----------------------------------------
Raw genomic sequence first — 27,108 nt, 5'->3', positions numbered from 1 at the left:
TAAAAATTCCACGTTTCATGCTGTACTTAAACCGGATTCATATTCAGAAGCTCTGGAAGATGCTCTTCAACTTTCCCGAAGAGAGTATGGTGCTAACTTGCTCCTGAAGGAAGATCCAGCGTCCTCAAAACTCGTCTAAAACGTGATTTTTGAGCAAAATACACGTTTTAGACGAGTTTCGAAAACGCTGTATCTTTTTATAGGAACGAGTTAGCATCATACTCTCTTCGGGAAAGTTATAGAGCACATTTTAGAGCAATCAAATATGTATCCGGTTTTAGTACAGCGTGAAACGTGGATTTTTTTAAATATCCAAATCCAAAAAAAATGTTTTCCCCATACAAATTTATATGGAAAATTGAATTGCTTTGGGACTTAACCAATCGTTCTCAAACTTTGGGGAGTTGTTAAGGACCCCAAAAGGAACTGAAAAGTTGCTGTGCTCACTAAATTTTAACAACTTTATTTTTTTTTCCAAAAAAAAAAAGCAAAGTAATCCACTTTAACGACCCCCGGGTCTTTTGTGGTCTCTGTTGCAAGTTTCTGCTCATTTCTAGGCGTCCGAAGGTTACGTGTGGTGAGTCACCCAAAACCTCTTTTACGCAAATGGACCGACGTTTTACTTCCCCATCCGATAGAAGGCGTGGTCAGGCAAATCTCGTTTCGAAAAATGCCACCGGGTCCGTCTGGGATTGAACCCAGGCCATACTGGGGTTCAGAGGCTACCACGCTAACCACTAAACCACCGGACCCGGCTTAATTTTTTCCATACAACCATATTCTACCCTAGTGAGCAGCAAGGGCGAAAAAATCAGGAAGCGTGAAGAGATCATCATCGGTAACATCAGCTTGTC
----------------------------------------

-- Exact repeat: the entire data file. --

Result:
Raw genomic sequence first — 27,108 nt, 5'->3', positions numbered from 1 at the left:
TAAAAATTCCACGTTTCATGCTGTACTTAAACCGGATTCATATTCAGAAGCTCTGGAAGATGCTCTTCAACTTTCCCGAAGAGAGTATGGTGCTAACTTGCTCCTGAAGGAAGATCCAGCGTCCTCAAAACTCGTCTAAAACGTGATTTTTGAGCAAAATACACGTTTTAGACGAGTTTCGAAAACGCTGTATCTTTTTATAGGAACGAGTTAGCATCATACTCTCTTCGGGAAAGTTATAGAGCACATTTTAGAGCAATCAAATATGTATCCGGTTTTAGTACAGCGTGAAACGTGGATTTTTTTAAATATCCAAATCCAAAAAAAATGTTTTCCCCATACAAATTTATATGGAAAATTGAATTGCTTTGGGACTTAACCAATCGTTCTCAAACTTTGGGGAGTTGTTAAGGACCCCAAAAGGAACTGAAAAGTTGCTGTGCTCACTAAATTTTAACAACTTTATTTTTTTTTCCAAAAAAAAAAAGCAAAGTAATCCACTTTAACGACCCCCGGGTCTTTTGTGGTCTCTGTTGCAAGTTTCTGCTCATTTCTAGGCGTCCGAAGGTTACGTGTGGTGAGTCACCCAAAACCTCTTTTACGCAAATGGACCGACGTTTTACTTCCCCATCCGATAGAAGGCGTGGTCAGGCAAATCTCGTTTCGAAAAATGCCACCGGGTCCGTCTGGGATTGAACCCAGGCCATACTGGGGTTCAGAGGCTACCACGCTAACCACTAAACCACCGGACCCGGCTTAATTTTTTCCATACAACCATATTCTACCCTAGTGAGCAGCAAGGGCGAAAAAATCAGGAAGCGTGAAGAGATCATCATCGGTAACATCAGCTTGTC